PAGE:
Article inspired by a Tapas and TECH Talks digital event with insights from customer collaborations.
By leveraging early decisions around process development, quality assurance, and quality control strategies, you can set yourself up for a successful cGMP manufacturing workflow. This article will tackle how to approach process development with a manufacturing workflow mindset that will transition smoothly to cGMP manufacturing.
Understanding robust design
Directed process development means that you focus your efforts on ensuring that your manufacturing process is robust. To understand robust design, you must know the stage of process development when things will start to have a major impact. From a compliance perspective, we have a saying where ‘the process is the product’. So, key decisions early on will impact how you are going to accomplish your goals.
- Will you use a manual or functionally closed process?
- Will you go with single-use?
- Are you using a dedicated equipment train?
Several factors can play in here, and the big three are:
- How fast can you get the project going?
- How much will this project cost?
- How effective will these choices be?
It would be ideal to achieve high speed, low cost, and high quality (Fig 1). Normally, you can only have two out of the three options.
Fig 1. When developing a cell therapy process, consider how you will balance quality, speed, and cost.
But most importantly, only quality counts. If you do it right the first time, you avoid the time and cost involved in doing it right the second or third time.
Robust design is about managing variation. Start with knowing your sources of variability. The basic categories of variation are shown in Figure 2. The circle sizes represent their relative contributions.
Fig 2. The main categories for sources of variability in a cell or gene therapy process.
The biggest impact comes from variability in inputs, which include raw materials, labor, choice of equipment train, and analytics.
The next biggest impact is what’s going on during the run itself, which is sometimes called the ‘black box’. This variability is dependent upon how well the facility and equipment are running, which is dependent upon the auxiliary support, labor, and how experienced or well-trained the labor force is. Lastly, the outputs are normally the smallest variable. However, at CCRM we find that there can be significant variability in the volume of product manufactured. Typical manufacturers rely on a measure of performance that compares the output against what’s considered a theoretical yield. But with cell and gene therapy, the theoretical yield is very challenging to calculate. Also, there can be variations in shipping, specifically cold chain concerns.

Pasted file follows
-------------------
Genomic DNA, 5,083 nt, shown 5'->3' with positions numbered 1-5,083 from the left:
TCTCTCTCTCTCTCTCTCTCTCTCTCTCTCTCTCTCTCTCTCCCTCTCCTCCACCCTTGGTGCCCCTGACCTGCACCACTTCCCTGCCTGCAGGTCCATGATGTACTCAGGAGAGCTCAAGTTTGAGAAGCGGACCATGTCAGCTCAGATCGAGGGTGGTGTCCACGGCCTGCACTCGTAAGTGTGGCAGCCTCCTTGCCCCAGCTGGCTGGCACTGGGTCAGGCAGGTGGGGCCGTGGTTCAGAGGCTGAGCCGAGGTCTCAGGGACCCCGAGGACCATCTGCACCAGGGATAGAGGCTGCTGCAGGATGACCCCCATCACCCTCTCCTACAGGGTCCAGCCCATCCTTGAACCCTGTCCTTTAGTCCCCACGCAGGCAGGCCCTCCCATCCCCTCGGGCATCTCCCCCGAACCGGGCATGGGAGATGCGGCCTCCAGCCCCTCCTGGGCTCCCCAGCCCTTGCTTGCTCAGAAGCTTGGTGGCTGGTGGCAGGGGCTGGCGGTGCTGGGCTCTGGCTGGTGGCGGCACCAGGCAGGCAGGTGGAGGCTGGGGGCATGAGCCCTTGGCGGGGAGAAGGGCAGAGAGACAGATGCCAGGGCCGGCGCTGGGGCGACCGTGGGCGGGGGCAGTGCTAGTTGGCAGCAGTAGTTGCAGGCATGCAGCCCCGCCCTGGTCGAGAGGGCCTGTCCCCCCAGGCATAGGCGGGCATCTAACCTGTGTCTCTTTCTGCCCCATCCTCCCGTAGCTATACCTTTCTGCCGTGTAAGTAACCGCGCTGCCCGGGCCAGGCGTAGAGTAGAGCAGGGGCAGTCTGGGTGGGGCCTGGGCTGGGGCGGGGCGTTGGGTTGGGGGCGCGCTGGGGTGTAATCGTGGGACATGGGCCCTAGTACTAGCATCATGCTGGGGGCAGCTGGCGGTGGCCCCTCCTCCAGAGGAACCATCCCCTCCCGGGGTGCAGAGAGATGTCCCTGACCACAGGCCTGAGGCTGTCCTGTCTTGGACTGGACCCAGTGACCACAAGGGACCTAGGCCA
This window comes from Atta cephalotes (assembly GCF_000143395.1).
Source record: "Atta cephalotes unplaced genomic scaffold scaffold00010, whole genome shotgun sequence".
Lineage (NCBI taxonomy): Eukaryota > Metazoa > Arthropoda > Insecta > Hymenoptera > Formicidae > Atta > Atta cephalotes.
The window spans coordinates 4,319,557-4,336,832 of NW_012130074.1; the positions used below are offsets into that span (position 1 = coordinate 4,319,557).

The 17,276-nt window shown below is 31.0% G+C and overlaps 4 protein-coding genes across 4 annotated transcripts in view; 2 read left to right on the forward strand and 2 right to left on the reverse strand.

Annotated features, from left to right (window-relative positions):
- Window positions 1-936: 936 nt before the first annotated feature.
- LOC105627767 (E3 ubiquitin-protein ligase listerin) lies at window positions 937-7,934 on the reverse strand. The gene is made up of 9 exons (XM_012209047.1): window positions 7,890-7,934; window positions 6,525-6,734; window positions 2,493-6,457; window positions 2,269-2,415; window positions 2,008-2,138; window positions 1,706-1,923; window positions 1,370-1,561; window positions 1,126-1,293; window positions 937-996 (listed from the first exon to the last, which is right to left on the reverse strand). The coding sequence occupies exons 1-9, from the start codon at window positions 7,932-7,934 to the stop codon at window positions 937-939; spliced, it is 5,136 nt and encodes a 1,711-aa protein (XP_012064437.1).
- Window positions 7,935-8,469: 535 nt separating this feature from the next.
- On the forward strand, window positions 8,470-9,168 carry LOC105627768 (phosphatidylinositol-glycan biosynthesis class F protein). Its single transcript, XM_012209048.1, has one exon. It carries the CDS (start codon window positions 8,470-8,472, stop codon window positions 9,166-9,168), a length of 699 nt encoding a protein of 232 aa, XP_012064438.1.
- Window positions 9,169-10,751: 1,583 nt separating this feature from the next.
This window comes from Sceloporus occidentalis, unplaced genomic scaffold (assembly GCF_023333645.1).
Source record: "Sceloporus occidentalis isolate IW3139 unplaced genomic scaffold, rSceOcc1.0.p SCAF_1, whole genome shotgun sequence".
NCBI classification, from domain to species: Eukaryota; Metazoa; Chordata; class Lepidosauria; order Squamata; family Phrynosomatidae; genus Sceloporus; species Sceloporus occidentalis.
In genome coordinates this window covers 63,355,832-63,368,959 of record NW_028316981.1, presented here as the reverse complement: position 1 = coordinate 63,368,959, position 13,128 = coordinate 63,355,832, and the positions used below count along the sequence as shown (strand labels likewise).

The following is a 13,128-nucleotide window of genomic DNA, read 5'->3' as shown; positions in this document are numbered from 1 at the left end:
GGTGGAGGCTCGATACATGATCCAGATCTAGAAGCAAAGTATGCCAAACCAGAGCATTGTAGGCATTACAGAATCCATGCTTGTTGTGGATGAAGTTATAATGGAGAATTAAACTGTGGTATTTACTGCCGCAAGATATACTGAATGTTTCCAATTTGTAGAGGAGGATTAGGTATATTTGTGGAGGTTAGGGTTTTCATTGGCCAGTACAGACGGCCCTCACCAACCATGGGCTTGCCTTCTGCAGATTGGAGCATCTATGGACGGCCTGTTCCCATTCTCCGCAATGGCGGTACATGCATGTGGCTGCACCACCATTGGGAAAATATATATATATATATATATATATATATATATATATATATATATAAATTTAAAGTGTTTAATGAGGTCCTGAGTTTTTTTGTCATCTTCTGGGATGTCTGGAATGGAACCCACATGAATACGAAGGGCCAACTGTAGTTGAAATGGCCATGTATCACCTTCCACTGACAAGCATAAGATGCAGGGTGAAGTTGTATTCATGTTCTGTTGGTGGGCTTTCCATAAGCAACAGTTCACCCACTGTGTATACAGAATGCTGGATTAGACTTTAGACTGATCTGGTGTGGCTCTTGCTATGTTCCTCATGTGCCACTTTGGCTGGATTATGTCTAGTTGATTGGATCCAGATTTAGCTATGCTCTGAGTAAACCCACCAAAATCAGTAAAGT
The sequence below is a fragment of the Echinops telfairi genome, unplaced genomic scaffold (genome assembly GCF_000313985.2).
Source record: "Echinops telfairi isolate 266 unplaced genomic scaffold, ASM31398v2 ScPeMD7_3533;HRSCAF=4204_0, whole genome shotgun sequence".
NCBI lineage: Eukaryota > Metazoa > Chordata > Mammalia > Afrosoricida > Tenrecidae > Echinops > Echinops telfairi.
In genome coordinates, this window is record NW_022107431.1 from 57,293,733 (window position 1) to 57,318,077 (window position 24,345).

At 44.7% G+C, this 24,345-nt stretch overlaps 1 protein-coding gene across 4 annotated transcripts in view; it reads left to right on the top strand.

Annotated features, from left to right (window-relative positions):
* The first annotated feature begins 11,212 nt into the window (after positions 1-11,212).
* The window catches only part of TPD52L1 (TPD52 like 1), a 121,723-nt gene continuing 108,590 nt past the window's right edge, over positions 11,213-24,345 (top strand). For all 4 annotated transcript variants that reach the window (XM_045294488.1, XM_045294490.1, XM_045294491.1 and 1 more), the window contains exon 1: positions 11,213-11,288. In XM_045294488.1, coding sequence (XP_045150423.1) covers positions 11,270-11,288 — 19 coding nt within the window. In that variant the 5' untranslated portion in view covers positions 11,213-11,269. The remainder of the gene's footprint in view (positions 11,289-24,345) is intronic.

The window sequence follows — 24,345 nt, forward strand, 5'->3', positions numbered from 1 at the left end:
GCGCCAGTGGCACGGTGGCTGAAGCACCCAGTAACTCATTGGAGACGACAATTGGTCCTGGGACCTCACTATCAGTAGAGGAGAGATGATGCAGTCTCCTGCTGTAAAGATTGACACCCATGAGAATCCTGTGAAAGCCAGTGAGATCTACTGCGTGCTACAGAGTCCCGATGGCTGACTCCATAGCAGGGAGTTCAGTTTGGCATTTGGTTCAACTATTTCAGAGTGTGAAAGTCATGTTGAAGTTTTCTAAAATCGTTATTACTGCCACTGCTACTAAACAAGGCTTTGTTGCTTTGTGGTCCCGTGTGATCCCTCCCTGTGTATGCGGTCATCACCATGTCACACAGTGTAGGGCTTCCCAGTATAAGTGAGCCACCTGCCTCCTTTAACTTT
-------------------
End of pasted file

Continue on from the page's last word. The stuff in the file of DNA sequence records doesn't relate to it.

This is a mathematical measure of the levels of variability a system can handle, yet still provide quality outputs. And this is truly a measure of robustness. There is variability not only in the processes inside the flasks or bioreactors, but also in all the processes involved in manufacturing. These processes include the measures of performance, which use the analytical methods to monitor the quality and process performance in the process variability description.
To understand robust design, imagine a process that is relatively in control but still has natural variations. As manufacturing scientists, we will then work on refining the process to further reduce this natural variability. These efforts are considered Six Sigma applications. For every process, several analytical methods are used to help monitor the progress. And each of these methods will have its own natural variability. However, ideally you want the magnitude of variability in analytical methods to be much less than the natural variability in the process in order to detect, with significant resolution, the variations in the manufacturing process.
One risk to doing very significant process development is that if one makes progress in advancing the manufacturing process by revolutionary change, we may see a shift where the variability could be higher in the analytics than in the process itself. In that case, you would lose the resolution to be able to monitor the process itself. And then, the next challenge is to advance the analytics, as without this resolution in the analytics, the process variability may very well go undetected. When looking at the overall product development lifecycle, CCRM operates in what’s considered the process development sweet spot. Our ultimate goal is to support manufacturing for Phase I and Phase II clinical trials.